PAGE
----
Wyke Sixth Form College

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About Wyke Sixth Form College

Name Wyke Sixth Form College
Website http://www.wyke.ac.uk
Ofsted Inspections
Principal Mr Paul Britton
Address Bricknell Avenue, Hull, HU5 4NT
Phone Number 01482346347
Phase Sixth Form College
Type Further education
Age Range 16-99
Religious Character Does not apply
Gender Mixed
Number of Pupils Unknown
Local Authority Kingston upon Hull, City of
Highlights from Latest Inspection

Information about this provider

Wyke Sixth Form College is located on the western edge of Hull.

It recruits its students from over 40 schools, with approximately half of the students coming from Hull, and the remainder from areas such as the East Riding of Yorkshire and North Lincolnshire. The college provides a broad range of academic, technical and vocational qualifications. At the time of the inspection, there were 2,450 students on programme, of whom 22 had high needs.

Most students are under 19 years of age.

What is it like to be a learner with this provider?

Students follow an ambitious and challenging curriculum that equips them with the skills, knowledge and behaviours nee...ded for their next step into higher education and prepares them for leadership roles in a wide range of professional careers. They develop very good employability and personal skills as part of their main study programmes.

They become confident leaders and team players, and learn how to take responsibility for managing their own time and organising their independent study time.

Students benefit from an extensive range of high-quality and rich experiences that develop their interests, talents and skills. Leaders have created a culture in which students' personal development is valued as highly as their academic achievements and provide a varied and comprehensive programme of personal development.

For example, students who are part of the sports journal society attend competitive sports fixtures to support their team, take photographs and create match reports, which are then broadcast to staff and students.

Students proactively pursue their interests through an extensive range of clubs and societies, some of which they instigate and lead. They take great pride in sharing their interests, perspectives and values with their peers and demonstrate high levels of courtesy and support for each other when doing so.

For example, working alongside Humberside police force, students who are part of the 'women today' group educate their peers about acceptable and unacceptable conduct. They support local campaigns that focus on the reporting of inappropriate behaviour witnessed in the community.

Leaders and staff show exceptional dedication to developing students' character, confidence and resilience.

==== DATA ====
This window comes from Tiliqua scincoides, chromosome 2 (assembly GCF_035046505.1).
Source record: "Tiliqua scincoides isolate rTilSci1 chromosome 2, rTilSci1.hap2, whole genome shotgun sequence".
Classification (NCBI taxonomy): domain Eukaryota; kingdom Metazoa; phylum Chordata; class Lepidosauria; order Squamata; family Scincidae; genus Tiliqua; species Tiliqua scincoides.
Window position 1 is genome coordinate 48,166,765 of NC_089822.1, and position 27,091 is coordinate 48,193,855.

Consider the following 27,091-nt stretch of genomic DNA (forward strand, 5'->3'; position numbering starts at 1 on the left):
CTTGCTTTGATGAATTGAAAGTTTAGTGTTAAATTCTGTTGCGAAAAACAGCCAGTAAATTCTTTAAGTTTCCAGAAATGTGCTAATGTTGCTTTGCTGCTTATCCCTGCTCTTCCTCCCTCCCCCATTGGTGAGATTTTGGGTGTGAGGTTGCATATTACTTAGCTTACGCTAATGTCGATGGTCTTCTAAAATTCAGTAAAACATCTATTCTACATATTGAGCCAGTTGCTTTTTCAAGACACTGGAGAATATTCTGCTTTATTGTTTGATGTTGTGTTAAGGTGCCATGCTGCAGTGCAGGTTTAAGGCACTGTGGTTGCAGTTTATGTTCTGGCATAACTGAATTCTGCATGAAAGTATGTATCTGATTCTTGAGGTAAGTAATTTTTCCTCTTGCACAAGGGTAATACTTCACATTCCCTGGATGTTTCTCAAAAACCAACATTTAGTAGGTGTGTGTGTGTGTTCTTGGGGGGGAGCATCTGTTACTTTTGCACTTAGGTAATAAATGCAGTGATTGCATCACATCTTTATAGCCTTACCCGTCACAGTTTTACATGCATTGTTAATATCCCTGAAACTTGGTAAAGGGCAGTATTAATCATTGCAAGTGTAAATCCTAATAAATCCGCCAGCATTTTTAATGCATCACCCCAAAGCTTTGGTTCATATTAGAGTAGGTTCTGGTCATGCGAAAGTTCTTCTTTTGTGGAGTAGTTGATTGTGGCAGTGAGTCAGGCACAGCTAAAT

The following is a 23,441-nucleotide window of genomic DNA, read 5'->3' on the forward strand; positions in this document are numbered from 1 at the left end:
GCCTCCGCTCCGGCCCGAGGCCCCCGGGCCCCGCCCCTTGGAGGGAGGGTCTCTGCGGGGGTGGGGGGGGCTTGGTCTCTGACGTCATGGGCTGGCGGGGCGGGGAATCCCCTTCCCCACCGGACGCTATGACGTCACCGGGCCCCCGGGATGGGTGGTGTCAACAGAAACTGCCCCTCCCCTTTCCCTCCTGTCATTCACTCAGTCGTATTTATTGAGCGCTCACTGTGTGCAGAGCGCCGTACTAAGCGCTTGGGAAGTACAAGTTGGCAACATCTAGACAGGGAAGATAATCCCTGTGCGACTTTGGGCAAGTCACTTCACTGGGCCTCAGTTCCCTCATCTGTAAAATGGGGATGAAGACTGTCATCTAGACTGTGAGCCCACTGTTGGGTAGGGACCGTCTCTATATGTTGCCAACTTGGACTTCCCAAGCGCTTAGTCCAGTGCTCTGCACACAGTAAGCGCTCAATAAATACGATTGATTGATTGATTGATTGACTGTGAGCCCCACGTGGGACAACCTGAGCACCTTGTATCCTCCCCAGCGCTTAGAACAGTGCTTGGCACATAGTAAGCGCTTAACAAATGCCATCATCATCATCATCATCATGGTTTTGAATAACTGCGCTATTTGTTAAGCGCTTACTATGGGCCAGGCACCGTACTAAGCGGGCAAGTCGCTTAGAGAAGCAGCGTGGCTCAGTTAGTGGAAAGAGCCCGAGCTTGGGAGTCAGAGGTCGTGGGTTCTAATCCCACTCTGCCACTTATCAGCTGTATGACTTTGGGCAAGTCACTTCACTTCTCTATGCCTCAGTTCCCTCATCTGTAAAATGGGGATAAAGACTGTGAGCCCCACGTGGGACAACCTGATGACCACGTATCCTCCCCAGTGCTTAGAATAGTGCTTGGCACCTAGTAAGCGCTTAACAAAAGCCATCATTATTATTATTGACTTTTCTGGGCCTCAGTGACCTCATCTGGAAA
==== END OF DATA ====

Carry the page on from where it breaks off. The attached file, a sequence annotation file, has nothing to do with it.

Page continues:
They expose students to experiences and environments which provide opportunities for them to develop new skills, test their abilities and realise what they can achieve. For example, law students practise mooting in a courtroom setting. Students find these opportunities valuable and recognise the positive impact that the activities have on developing their confidence and character.

Students are exceptionally well behaved. They attend well and arrive at classes on time and ready to learn. They are purposeful, curious and diligent, and show respect towards each other and towards their teachers.

Students with high needs benefit significantly from the support that they receive. Support staff use their knowledge and experience well to provide students with bespoke and personalised levels of support and work diligently to develop positive relationships with students and parents. Parents highly value the time that staff take to listen to them, enabling staff to understand any concerns while maintaining high expectations.

Staff ensure that students are very well prepared for their next steps. They provide a highly effective careers programme which supports students to make well-informed choices about their futures. Students benefit from sessions aimed at developing their readiness for transition to university, further training or employment.

They value their frequent interactions with employers and university staff that enable them to understand the roles available to them, to practise their skills and to understand the realities of work in specific sectors.

Students make very good progress from their starting points and achieve high grades in their qualifications. Students with special educational needs and/or disabilities make progress in line with their peers and achieve their aspirations.

Most students, including those with high needs, progress to higher education, with many gaining places at prestigious universities. An increasing number of students take up higher-degree apprenticeships.

Contribution to meeting skills needs

The college makes a reasonable contribution to meeting skills needs.

Leaders and managers liaise with a range of stakeholders to understand and respond to the skills needs in the area and to develop the skills that students need to progress positively on completion of their course. They work with relevant agencies, such as universities, to gather information that enables them to support their students with their next steps into employment or further study. Leaders and managers engage with relevant stakeholders, such as secondary schools in the area, to understand the backgrounds of the young people who come to their college and to help students to realise their long-term aspirations.

The information that they gather from these stakeholders influences their curriculum offer.